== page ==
The current Mendenhall office, the writers room & # 39; Ballers & # 39 ;, is more comfortable than the previous one.

The current Mendenhall office, the writers room & # 39; Ballers & # 39 ;, is more comfortable than the previous one.

In 2008, Mendenhall went to his old high school in Skokie, Illinois to announce that he would resign his final year at the University of Illinois to enter the NFL Draft. Six years later, he would write a blog post, announcing that he had finished with the game he had played since childhood.

In 2008, Mendenhall went to his old high school in Skokie, Illinois to announce that he would resign his final year at the University of Illinois to enter the NFL Draft. Six years later, he would write a blog post, announcing that he had finished with the game he had played since childhood.

In 2008, Mendenhall went to his old high school in Skokie, Illinois to announce that he would resign his final year at the University of Illinois to enter the NFL Draft. Six years later, he would write a blog post, announcing that he had finished with the game he had played since childhood.

Starting in 2016, with then-San Francisco 49ers quarterback Colin Kaepernick, NFL players have been attacked for protesting inequality and police brutality against minorities by refusing to stand during the national anthem.

Former 49ers players like Colin Kaepernick (left) and Eric Reid (right) used the NFL platform to raise awareness about inequality and police brutality against minorities

Former 49ers players like Colin Kaepernick (left) and Eric Reid (right) used the NFL platform to raise awareness about inequality and police brutality against minorities

Former 49ers players like Colin Kaepernick (left) and Eric Reid (right) used the NFL platform to raise awareness about inequality and police brutality against minorities

And although Kaepernick has been out of the league for more than a year, the uproar over the protests has only increased since President Donald Trump has continued to hit the league and its staff in the controversial but peaceful demonstrations.

For many, including Trump, the message of the NFL players is not valid because it comes from millionaire athletes who have no right to political statements.

"They're making $ 15 million a year," Trump told Fox News in June, adding, "They should not get involved in politics." (The average NFL player actually makes $ 2.1 million a year, according to Forbes)

Mendenhall sees players who protest as trapped: on the one hand, they have a platform that can lead to change, but it is the same platform that somehow nullifies their message.

"It's kind of like Colin Kaepernick, with the peaceful protests," Mendenhall said. "No matter how he says it or does it, he feels as if he could catch him for it, he can be blamed for it." It's hard to have to take it and endure a lot of that, but in reality there is not a balanced or fair and open platform so you can talk to him [as a player]. & # 39;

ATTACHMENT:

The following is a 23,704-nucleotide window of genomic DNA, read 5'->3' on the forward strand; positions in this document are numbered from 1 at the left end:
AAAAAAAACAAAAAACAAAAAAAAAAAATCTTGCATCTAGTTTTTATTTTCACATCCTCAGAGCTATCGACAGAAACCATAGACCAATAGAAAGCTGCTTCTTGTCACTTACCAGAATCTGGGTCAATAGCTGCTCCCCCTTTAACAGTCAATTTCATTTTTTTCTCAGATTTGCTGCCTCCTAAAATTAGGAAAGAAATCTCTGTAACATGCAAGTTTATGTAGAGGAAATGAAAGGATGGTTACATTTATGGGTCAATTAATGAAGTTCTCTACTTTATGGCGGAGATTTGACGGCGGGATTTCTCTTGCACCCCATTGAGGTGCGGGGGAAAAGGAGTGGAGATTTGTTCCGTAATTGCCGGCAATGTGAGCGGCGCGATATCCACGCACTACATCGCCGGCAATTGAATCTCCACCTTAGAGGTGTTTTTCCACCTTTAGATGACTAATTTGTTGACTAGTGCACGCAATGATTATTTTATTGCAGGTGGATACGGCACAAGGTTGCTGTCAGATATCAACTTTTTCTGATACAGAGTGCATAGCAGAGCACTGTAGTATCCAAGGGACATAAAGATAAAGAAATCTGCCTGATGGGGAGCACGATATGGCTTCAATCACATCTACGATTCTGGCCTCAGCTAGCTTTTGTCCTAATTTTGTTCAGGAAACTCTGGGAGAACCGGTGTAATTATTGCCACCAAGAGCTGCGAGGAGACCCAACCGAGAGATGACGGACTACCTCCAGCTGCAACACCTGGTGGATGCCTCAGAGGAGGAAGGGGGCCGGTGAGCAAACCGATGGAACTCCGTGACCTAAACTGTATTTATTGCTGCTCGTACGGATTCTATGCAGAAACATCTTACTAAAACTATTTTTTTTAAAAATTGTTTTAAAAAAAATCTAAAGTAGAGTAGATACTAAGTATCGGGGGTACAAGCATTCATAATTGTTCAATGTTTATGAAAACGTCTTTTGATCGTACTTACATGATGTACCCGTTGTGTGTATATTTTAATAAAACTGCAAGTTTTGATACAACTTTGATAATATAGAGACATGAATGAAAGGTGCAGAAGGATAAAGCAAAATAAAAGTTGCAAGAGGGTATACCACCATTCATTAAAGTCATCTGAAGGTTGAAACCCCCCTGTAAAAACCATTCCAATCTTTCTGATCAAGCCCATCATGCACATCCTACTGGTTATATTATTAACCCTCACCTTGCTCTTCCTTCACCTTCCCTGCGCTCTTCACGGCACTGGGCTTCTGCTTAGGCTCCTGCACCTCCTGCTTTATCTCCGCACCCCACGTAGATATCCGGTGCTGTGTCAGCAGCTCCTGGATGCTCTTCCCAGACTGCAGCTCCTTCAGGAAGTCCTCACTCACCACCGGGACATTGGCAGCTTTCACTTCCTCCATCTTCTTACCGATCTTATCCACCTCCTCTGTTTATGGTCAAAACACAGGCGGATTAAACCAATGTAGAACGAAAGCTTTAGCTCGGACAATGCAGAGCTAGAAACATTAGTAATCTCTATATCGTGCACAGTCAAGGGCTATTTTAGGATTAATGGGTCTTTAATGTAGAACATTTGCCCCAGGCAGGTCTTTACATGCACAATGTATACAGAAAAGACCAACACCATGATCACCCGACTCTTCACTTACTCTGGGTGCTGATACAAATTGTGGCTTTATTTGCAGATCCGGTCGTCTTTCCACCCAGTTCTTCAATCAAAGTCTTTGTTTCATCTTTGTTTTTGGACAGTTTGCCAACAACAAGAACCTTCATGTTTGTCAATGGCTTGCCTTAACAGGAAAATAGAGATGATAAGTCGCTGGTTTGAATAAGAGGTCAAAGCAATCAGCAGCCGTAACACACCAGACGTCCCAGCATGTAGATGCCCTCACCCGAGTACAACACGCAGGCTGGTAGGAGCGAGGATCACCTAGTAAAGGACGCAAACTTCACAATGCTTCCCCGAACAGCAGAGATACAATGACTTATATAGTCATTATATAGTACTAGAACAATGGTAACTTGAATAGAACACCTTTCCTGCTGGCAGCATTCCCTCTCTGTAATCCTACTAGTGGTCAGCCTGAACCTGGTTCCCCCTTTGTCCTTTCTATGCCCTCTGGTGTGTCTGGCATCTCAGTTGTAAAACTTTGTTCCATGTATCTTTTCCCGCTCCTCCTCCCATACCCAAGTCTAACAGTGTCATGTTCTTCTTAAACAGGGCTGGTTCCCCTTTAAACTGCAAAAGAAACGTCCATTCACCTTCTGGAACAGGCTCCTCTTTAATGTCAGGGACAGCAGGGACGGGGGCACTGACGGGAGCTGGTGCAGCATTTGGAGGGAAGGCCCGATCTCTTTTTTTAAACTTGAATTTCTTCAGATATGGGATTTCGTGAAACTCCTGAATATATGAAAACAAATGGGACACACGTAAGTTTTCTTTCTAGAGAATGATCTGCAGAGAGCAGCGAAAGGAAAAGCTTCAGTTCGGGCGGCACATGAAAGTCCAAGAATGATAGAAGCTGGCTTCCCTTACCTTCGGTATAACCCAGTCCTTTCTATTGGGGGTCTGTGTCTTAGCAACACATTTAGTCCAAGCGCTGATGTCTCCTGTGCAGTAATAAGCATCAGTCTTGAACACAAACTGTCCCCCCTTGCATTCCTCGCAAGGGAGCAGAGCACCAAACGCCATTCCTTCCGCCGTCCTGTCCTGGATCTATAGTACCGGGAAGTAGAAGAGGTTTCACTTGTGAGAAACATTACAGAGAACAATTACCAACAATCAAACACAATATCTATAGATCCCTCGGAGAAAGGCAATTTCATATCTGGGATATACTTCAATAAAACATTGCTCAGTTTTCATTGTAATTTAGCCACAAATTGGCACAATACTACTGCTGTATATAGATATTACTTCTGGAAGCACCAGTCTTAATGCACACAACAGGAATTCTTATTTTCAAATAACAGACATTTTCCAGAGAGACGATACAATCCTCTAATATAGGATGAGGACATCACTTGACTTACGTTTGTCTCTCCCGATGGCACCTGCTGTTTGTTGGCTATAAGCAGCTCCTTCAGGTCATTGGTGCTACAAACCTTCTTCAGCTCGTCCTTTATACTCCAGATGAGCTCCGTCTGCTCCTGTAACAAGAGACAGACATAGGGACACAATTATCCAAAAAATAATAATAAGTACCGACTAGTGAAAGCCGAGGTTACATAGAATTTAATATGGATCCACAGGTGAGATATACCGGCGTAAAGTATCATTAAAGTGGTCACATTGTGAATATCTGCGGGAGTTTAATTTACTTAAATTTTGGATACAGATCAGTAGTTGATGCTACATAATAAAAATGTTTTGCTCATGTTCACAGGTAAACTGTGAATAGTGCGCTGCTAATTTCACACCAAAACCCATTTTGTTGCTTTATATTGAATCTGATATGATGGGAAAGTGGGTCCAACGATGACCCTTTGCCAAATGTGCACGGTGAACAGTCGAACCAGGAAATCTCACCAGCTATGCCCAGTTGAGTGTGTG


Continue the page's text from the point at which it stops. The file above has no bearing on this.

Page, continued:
Mendenhall and his new wife Sandy Romah are in post production in a documentary titled "The Hustler", which also directed

Mendenhall and his new wife Sandy Romah are in post production in a documentary titled "The Hustler", which also directed

Mendenhall and his new wife Sandy Romah are in post production in a documentary titled "The Hustler", which also directed

Somehow, this kind of dilemma is what attracted Mendenhall to fiction writing in the first place.

Audiences are not always receptive to direct appeals, as the besieged Kaepernick may claim. But fiction, even at its most controversial point, can initiate a dialogue that otherwise would not have been possible.

"From the beginning of time, with regard to writers and narrators, they know what it is to try to express different things about society, which can not be expressed openly and openly, but can be expressed in a story or in a point of view, "said Mendenhall.

Mendenhall has always been interested in meditation and martial arts, two things that he takes much more seriously since he left the NFL at the end of the 2013 season.

Mendenhall has always been interested in meditation and martial arts, two things that he takes much more seriously since he left the NFL at the end of the 2013 season.

Mendenhall has always been interested in meditation and martial arts, two things that he takes much more seriously since he left the NFL at the end of the 2013 season.

Writing for a series of HBO may not be as subversive as Moliere's criticisms of Catholicism or French society, but "Ballers" It does address the problems facing professional football and the concept of masculinity in American society. (Weiss is quick to point out that the program does not do this retroactively, but actually tries to have some foresight with such issues)

Unlike the players that American fans watch on Sundays, the characters in & # 39; Ballers & # 39; They express genuine fears about future injuries and persistent head trauma. They also express insecurity, which is a taboo subject in the relentlessly macho NFL.

For those who know him, the theme is a natural complement to the humble and refreshing and practical Mendenhall.

"We were sitting there with Sizzle one day," Weiss said, referring to Suggs, a 265-pound former NFL defensive player of the year who holds the Ravens franchise record for lifetime serves. "We realized that Sizzle is about two and a half times the size of Rashard.

& # 39; Rashard was talking about having possession [on a particular play with Suggs in pursuit], & # 39; Weiss continued. Sizzle was talking about how he was going to look for Rashard and how the boundaries of Rashard were over.

"I looked at Rashard, and he said:" Man, I'm not stupid. "

Mendenhall had two 1,000-yard seasons in Pittsburgh, but he also suffered significant injuries

Mendenhall had two 1,000-yard seasons in Pittsburgh, but he also suffered significant injuries